Published: August 4th 2009July 27th 2009
“I hope you haven't got any bullets on you,” I said to Angela as we came in to land at Brunei's rather small international airport. “Because if you have, you're done for. You're not even allowed to have them on necklaces.” I'd just been reading the information about entry requirements to the country. Possession of a bullet was a serious offense; the punishment was imprisonment and a whipping of no less than three strokes. Possession of drugs was even worse. On the back of our immigration card, in large red letters, it read: THE PENALTY FOR DRUGS IS DEATH.
The tiny Sultanate of Brunei (only about twice the size of Luxembourg) is located on the northern edge of Borneo, and its capital, Bandar Seri Begawan, was where we were heading. It gained its independence from the UK in 1984 and the current ruler, Hassanal Bolkiah, is the 29th in long line of royalty dating back to the fifteenth century. The sixty-three year old Sultan (it was his birthday the week before we arrived) is famously wealthy, and one of his follies is cars. He is rumoured to have over three thousand of them worth an estimated $4 billion! The man
owns not one Rolls Royce but five hundred! When he tires of his cars he has his own private jet, a Boeing 747 with a gold-plated interior.
Apart from the current ruler, there have been some other memorable sultans. Take Abdul Momin (1852-1885) for instance. He was a man well known for his fairness and wisdom and, get this, his supernatural powers. What these 'powers' entailed is a subject of mystery, but I'd wager that it made him popular at parties. But the prize for most colourful ruler has to go to the 22nd sultan, Muhammed Alam. For a start he called himself the King of Fire, which didn't really bode well for his sanity, but he also had a peculiar habit at mealtimes. He liked the odd plate of liver. But this wasn't ordinary liver. In an attempt to keep himself young, the mad king would gorge on children's livers, some of which may have been served with onions. Perhaps because of his penchant for exotic meats, his sister tried to have him assassinated but she failed. His reign eventually ended when he was publicly garroted, which appropriately enough, was his own choice for execution.
start of our day trip, Angela and I boarded our Royal Brunei Airlines flight in Kota Kinabalu and just before takeoff we experienced something brand new on an airline flight - an announcement over the PA informing us that a blessing would be made for the upcoming flight. A few moments later a man's voice started singing a haunting melody in Arabic and I wondered if it was one of the pilots hogging the microphone. It wasn't, because as soon as the blessing finished, a well-spoken British accent came over the PA. “Hello, this is Captain Miles Branneth. I'd like to welcome you aboard this short hop to Brunei which should take just over twenty minutes. We'll be flying on a southerly routing and reaching a cruising altitude of ten thousand feet.”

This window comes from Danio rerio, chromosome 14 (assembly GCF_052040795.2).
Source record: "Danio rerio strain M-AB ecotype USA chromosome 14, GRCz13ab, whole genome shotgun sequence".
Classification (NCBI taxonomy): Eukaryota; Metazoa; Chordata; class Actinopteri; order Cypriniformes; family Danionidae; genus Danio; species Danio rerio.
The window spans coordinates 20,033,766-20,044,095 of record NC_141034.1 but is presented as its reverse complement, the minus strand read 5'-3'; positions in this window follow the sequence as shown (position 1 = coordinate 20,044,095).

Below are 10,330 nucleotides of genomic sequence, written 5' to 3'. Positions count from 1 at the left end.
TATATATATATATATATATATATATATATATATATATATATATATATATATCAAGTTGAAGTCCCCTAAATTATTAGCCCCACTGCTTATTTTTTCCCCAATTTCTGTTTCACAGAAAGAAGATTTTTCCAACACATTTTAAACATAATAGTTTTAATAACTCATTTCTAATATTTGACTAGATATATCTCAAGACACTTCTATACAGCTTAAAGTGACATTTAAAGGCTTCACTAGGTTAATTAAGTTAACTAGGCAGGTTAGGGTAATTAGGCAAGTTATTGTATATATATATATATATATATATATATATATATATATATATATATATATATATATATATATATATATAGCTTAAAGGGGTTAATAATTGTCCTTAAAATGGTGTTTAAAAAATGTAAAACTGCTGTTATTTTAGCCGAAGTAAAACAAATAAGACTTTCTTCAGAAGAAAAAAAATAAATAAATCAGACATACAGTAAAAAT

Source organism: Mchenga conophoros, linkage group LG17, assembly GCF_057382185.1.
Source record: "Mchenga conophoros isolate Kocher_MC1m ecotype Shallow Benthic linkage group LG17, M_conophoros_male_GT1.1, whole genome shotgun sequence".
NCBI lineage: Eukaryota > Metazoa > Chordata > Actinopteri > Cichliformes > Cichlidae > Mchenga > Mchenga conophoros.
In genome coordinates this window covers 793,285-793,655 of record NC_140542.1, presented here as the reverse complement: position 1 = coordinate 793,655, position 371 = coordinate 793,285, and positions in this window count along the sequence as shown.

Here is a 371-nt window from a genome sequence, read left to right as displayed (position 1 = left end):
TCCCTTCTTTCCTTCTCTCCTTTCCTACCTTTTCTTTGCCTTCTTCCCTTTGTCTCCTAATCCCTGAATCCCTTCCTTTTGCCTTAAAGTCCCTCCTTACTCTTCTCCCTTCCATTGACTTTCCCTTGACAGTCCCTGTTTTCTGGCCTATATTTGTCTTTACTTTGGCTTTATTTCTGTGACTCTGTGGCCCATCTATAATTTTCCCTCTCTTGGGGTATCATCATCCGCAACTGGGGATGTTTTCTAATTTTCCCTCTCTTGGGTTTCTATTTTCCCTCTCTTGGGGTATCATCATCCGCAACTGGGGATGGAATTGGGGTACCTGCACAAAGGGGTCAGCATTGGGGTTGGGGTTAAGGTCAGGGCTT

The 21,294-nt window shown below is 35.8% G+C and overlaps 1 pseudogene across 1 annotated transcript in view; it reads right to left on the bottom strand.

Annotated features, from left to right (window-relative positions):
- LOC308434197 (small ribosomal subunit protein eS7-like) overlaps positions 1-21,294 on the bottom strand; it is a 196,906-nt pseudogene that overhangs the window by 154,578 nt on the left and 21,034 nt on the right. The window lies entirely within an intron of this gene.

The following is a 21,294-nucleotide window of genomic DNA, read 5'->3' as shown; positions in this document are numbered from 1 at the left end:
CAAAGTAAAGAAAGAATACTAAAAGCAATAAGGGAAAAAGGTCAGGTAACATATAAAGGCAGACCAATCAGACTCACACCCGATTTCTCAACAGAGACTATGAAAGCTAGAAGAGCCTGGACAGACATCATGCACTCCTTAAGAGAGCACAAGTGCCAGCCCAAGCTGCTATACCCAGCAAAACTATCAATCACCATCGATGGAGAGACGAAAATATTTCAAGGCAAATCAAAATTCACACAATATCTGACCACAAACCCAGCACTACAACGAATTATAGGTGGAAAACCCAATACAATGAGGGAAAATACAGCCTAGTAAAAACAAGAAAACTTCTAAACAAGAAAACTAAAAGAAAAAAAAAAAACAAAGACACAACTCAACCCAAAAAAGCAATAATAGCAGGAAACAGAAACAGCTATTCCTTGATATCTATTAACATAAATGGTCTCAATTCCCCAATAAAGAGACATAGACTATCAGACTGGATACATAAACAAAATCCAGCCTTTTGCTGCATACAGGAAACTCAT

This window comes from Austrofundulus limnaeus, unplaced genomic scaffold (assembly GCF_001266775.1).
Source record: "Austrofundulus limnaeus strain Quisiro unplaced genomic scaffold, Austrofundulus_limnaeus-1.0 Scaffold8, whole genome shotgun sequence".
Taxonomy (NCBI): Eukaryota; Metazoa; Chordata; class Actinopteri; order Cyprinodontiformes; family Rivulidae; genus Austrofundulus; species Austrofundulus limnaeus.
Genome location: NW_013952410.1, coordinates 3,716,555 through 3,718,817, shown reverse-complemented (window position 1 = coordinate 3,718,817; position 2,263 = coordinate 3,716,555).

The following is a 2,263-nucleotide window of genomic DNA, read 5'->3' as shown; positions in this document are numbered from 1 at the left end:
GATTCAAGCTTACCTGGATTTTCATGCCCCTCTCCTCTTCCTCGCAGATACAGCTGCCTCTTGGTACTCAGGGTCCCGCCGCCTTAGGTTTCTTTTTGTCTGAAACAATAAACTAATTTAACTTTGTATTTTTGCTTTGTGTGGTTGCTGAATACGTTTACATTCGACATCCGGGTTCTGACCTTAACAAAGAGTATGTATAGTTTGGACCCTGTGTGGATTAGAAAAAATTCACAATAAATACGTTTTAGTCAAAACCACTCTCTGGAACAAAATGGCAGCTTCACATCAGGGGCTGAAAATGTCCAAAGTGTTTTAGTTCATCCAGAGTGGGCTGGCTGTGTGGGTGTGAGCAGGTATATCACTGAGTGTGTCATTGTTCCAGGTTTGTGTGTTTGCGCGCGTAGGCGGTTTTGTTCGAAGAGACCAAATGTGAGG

The flight lasted twenty-two minutes, and we were soon through customs (where every official was wearing a face mask due to the Swine Flu pandemic) where we met our guide for the day, a local woman called Seri. “Welcome to Brunei,” she said as she led us to the air-conditioned 4x4 that would be our vehicle throughout the day. “Our first stop will be the Jame’ Asr
Hassanil Bolkiah Mosque, built by the current Sultan in 1994.”
Within minutes of leaving the airport we had hit the outskirts of Bandar Seri Begawan, Brunei's small capital. Our first impressions were that the city was extremely clean and well ordered (we didn't see a single piece of litter in all our time in Brunei), the traffic was light, and there were images of the smiling Sultan everywhere. They were on billboards, on the front of shops, and even on a gateway to a timber yard. The yellow flag of Brunei was flying everywhere too. “It was our King's birthday ten days ago,” explained Seri. “Everyone had to put flags up outside their homes.”
I asked if anyone had refused to put a flag up. Seri looked serious for a moment. “Yes this happened. Some people didn't display the flag but the authorities soon found out. A message was put on television asking everyone to show the flags and...well...everyone did.”
Brunei's wealth comes from oil, a fact that probably saved the country from being taken over by Malaysia, which totally surrounds the country. Sultan Haji Omar Ah Saifuddien III (the current ruler's dad) came to the throne
in 1950 and used money from oil to transform Brunei from a dull backwater into a thriving nation. A fair proportion of this wealth went directly to the Sultan himself, which has since passed down to his son. However the Sultan of Brunei likes to share his wealth. Free education and health care for everyone, and of course, no one pays any tax. But there are a few downsides; most notably that no one can vote.
That said, the Sultan was obviously a well liked and popular man, unlike his younger brother, Prince Jefri. Jefri had been placed in a position of trust as finance minister for Brunei, but had abused his power to such an extent that he was eventually sacked and sent to the UK. Prince Jefri had spent almost $4 million US dollars from the country's coffers on mostly frivolous items, including 2000 cars and a few gold-plated toilet brushes. To this day, the brothers do not speak.
The Jame’ Asr Hassanil Bolkiah Mosque was stunning; the most beautiful mosque I'd ever laid eyes upon. The massive exterior was finished in pastel blue and white marble, topped with twenty nine golden domes (because the current
Sultan was the 29th) and the whole building seemed to shimmer in the tropical heat of the morning. After we'd removed our shoes Seri led us inside, showing us the prayer rooms, indoor fountains and washing areas. The men's prayer room was particularly magnificent, all golds and blues with a huge chandelier from Austria dangling in the centre. “You know,” said Seri, “even though Brunei is a Muslim country, I am not a Muslim. In fact, my family were once headhunters. But do not worry, not anymore.”